City Of San Diego: Trash Bins Are Old, Trucks Not To Blame For Broken Bins - NBC 7 San Diego
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City Of San Diego: Trash Bins Are Old, Trucks Not To Blame For Broken Bins

In a response to a Grand Jury report the City of San Diego said trash bins are supposed to last 10-years, but 68% of the bins in use are beyond their lifespan.

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    NBC 7's Artie Ojeda reports how the City of San Diego responded to a grand jury's recommendation to replace trash bins damaged by old trash collecting trucks. (Published Wednesday, Aug. 9, 2017)

    The perception among many San Diego residents is the city’s aging fleet of trash collection trucks is breaking or damaging their trash bins.

    According to a March 2017 Grand Jury report titled "Broken Garbage Cans, City Apathy, Free Cans For A Few – What A Mess," "aging collection trucks, and poorly maintained lift arms" have contributed to the rapid rise of damaged bins. The same report recommended the damaged trash bins be "replaced and delivered at no charge."

    Click here to read the full report. 

    The City of San Diego and Mayor Kevin Faulconer’s office have now formally responded to that report. In its response, the city maintains, the trash bins are not breaking because of the collection trucks, they’re breaking because the bins only have a 10-year useful life span.

    According to the Mayor’s response to the report, the average age of in-service trash bins is 13-years old and "of the approximately 343,600 refuse containers in use, 233,700, or 68-percent, are beyond their industry standard 10-year useful life."

    That means the number of trash bins that need to be replaced will continue to increase as it has the last three years.

    According to the Grand Jury report, in the fiscal year 2014, 6,483 black refuse bins were replaced at the homeowner’s expense. That number increased to 7,387 in 2015. Last year, 11,925 trash bins were replaced.

    The replacement trash bins used to be free, but in 2008, citing declining tax revenue, the city amended the municipal code.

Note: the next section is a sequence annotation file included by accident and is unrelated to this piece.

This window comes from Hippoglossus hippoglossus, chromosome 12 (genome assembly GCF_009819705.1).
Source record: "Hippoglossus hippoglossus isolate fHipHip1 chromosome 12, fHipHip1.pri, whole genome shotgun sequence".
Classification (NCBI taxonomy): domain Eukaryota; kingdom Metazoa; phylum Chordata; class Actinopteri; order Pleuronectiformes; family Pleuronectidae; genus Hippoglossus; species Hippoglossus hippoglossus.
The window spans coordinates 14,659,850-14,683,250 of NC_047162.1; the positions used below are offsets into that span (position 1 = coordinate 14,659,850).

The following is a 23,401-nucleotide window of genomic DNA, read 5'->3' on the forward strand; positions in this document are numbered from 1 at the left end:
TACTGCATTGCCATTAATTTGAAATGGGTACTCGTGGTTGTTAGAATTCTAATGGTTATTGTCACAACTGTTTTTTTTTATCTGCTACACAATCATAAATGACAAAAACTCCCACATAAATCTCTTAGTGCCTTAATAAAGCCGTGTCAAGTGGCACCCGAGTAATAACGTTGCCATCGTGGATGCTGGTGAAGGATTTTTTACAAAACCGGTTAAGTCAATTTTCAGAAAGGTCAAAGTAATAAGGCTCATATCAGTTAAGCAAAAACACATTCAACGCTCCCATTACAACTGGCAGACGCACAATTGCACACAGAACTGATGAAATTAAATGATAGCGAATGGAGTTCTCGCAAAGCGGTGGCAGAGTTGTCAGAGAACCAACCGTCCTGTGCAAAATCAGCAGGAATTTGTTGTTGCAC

The city pays $53.22 for each new bin. It charges residents $70 for a replacement bin. For an additional $25, the bins can be delivered.

    The city insists it doesn't profit from the sales - the money goes to cover overhead costs, it told NBC 7 Investigates. Damaged trash bins less than 10-years old, are pro-rated. (Green and blue bins used for landscape and recycling can be replaced free of charge).

    According to the city, replacing the bins for free would be a costly proposition.

    "If the city were to replace them all, that’s about a $16 million dollar impact to the general fund, so no, the city is currently not considering taking on that responsibility," said Mario Sierra, Director of the City Environmental Services Department.

    Here’s how you can tell if your black trash bin is beyond its 10-year useful life span.

    • If the bin has a number that starts with a "03" "09", "06", the 10-year warranty has expired. If the bin is damaged, it is your responsibility to purchase a replacement.

    • If the number starts with "T92" or "T64”, your can's warranty could have expired.

    To find out the exact age of your trash bin, you can call the city Department of Environmental Services at 858-694-7000, or email the department at trash@sandiego.gov.

    For more information on how to obtain a container click here

    Recently, Rachel Hunter of Normal Heights went to the city’s Collection Services yard to pick up a new trash bin. She assumed the bin would be replaced for free.

    "It’s upsetting, that’s 70 bucks that I can’t afford, but need my trash taken. And so I’m kind of helpless and stuck in the system," said Hunter.

    The city Environmental Services Department director concedes, the city needs to do a better job informing residents of their responsibilities, which is explained on the city’s web site.

    "We need to do a better job of communicated and providing this information and educating the public," said Sierra.

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